NA: I really wanted the first record to sound a little bit more like this record, actually, but there’s too many cooks in the kitchen, especially when you’re at a major label. There’s a lot of people telling you to tweak things and I think if I never hear the word "tweak" for as long as I live, I’ll be really happy. I’ve always been attracted by darker sounds in music, plus that reverbed-out, psychedelic sound like Nick Cave and the Bad Seeds or Echo and the Bunnyman. I wanted to make a record I’d actually listen to this time around.

EDGE: I think one of my favorites is its closing track - "The Tower." Can you tell me more about what inspired it?

NA: "The Tower" took me the longest to write. I came up with the idea of "The Tower" when I was in Sweden making the first record. I wanted a concept song that talked about when you’re building a relationship, it’s like building a physical tower where you get so caught up in the actual things around you, the lines of communication get caught off between you and your loved one. At the end, the stairwell falls out and they’re at the bottom and you’re at the top. The only way to get on level ground, then, is to explode the whole thing.

The concept came first without a melody. I had this Eastern European melody I had written just sitting around and then I had the melody for the chord sitting around and I just never thought they’d end up in the same song. Two years later, I was on a treadmill and they just popped into my head linked together, so I ran into the bathroom at the gym, sang it into the phone and wrote the lyrics immediately after.

EDGE: You utilized Kickstarter.com to help secure funding for this tour and got a huge response -- you raised over $22,000 split between over 300 contributors. Was that a shock to you?

NA: I was completely shocked. When we did it, I doubted if people would donate. ’You need a van? Go get a job!’ But I think our fans realized this is our job and the only way we’re going to get to you is if you help buy our way because we’re broke. I was really, really humbled and just really made me feel like maybe I am doing the right thing by doing this for a living. It’s really cool, too, because we’re meeting a lot of the fans who donated to Kickstarter on this tour and they’re really excited and they feel like they’re a part of what we do. And they are. It’s a nice team effort.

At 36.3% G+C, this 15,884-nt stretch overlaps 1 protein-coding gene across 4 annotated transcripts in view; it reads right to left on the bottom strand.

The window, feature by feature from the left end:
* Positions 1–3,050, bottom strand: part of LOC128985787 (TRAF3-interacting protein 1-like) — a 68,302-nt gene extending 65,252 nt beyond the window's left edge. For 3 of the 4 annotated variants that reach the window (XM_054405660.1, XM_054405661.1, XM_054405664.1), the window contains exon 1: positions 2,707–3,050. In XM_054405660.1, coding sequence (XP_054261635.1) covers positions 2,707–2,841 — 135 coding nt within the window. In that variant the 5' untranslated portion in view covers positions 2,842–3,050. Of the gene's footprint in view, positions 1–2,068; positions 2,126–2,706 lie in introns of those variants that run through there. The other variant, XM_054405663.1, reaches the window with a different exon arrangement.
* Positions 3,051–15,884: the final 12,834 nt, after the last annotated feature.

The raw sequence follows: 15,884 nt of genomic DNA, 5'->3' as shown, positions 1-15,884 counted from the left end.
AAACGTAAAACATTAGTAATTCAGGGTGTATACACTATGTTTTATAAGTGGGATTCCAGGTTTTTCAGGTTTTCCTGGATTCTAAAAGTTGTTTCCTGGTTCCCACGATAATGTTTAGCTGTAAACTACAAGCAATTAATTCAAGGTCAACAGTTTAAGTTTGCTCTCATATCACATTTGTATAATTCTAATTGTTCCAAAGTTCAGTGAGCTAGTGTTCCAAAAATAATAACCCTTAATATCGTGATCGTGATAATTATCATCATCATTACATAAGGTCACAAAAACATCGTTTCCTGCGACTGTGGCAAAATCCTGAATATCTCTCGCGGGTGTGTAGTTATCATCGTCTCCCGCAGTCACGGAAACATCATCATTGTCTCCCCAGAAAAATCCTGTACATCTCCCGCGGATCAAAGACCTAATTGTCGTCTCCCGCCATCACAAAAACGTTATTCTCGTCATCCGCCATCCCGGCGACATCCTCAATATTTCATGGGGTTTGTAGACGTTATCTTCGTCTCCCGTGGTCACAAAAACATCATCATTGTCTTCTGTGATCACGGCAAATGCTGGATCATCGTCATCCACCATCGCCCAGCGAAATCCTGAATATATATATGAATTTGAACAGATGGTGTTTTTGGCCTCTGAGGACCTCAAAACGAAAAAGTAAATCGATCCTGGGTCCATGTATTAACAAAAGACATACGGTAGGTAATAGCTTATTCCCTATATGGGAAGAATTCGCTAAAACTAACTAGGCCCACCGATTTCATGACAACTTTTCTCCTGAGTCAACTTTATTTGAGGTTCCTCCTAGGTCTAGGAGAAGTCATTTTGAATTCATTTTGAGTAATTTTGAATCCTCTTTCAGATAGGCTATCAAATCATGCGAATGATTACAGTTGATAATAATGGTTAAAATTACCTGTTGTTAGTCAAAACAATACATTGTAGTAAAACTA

EDGE: Has your family always been supportive of your musical career? What are some of your first musical memories?

NA: My family was really supportive of me. I became obsessed with rock music at a really early age. When we moved to the town my parents live in, when I was six, our neighbors had this 11- or 12-year-old daughter named Jenny. This was right when MTV first started popping off and she was obsessed with Motley Crue and Black Sabbath.

She babysat me and I thought she was the coolest person ever -- she had a perm and a jean jacket with Motley Crue’s name painted on it. The first day we watched MTV, I loved Motley Crue -- they wear makeup and I wanted to wear makeup! So I started painting black lines under my eyes like Nikki Sixx and I painted the Theatre of Pain album cover on my jean jacket. I was in a Catholic grammar school and all the girls were going to school with bows and ribbons in their hair, but I’d show up in a spiked choker and Motley Crue jacket -- and I was seven.

Very visual music

EDGE: You recently responded to Neko Case’s assertion that it’s harder for women on the road to get some, uh, action than it is for men, who tend to have at least a groupie-wannabe or two in the crowd. Tell me more about that.

NA: Well, girls are more picky in general but when there’s a guy on stage, from what I’ve seen, there’s cute girls in the audience, plus the guys in the band and they all want to talk to each other. For a girl on stage, I think the guys you want to talk to get a little intimidated and think you might be a lot tougher than you might be. The guys you definitely don’t want to talk to are the ones who do -- the close-talker creeper types. It’s definitely not as fun in that aspect, being a girl on the road, but I don’t really care.